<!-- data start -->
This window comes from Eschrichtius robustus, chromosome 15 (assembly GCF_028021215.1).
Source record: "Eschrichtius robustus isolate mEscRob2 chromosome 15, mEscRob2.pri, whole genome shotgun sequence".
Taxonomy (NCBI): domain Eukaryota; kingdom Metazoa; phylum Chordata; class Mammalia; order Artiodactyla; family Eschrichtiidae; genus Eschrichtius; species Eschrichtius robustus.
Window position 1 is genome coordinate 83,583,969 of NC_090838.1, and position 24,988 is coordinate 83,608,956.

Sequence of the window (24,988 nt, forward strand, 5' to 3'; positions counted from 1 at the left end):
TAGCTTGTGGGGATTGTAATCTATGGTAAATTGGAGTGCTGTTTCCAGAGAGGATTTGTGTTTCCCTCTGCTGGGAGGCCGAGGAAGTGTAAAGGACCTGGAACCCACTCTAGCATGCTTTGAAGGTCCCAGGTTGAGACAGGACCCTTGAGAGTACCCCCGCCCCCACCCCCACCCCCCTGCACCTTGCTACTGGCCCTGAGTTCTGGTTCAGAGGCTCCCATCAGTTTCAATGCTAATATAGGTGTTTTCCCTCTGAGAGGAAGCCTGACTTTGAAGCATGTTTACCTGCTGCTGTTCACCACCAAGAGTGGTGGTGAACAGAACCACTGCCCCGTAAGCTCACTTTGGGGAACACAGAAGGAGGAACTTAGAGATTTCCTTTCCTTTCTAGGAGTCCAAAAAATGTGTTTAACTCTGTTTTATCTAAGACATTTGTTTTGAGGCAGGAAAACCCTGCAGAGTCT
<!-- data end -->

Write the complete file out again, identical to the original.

This window comes from Eschrichtius robustus, chromosome 15 (assembly GCF_028021215.1).
Source record: "Eschrichtius robustus isolate mEscRob2 chromosome 15, mEscRob2.pri, whole genome shotgun sequence".
Taxonomy (NCBI): domain Eukaryota; kingdom Metazoa; phylum Chordata; class Mammalia; order Artiodactyla; family Eschrichtiidae; genus Eschrichtius; species Eschrichtius robustus.
Window position 1 is genome coordinate 83,583,969 of NC_090838.1, and position 24,988 is coordinate 83,608,956.

Sequence of the window (24,988 nt, forward strand, 5' to 3'; positions counted from 1 at the left end):
TAGCTTGTGGGGATTGTAATCTATGGTAAATTGGAGTGCTGTTTCCAGAGAGGATTTGTGTTTCCCTCTGCTGGGAGGCCGAGGAAGTGTAAAGGACCTGGAACCCACTCTAGCATGCTTTGAAGGTCCCAGGTTGAGACAGGACCCTTGAGAGTACCCCCGCCCCCACCCCCACCCCCCTGCACCTTGCTACTGGCCCTGAGTTCTGGTTCAGAGGCTCCCATCAGTTTCAATGCTAATATAGGTGTTTTCCCTCTGAGAGGAAGCCTGACTTTGAAGCATGTTTACCTGCTGCTGTTCACCACCAAGAGTGGTGGTGAACAGAACCACTGCCCCGTAAGCTCACTTTGGGGAACACAGAAGGAGGAACTTAGAGATTTCCTTTCCTTTCTAGGAGTCCAAAAAATGTGTTTAACTCTGTTTTATCTAAGACATTTGTTTTGAGGCAGGAAAACCCTGCAGAGTCT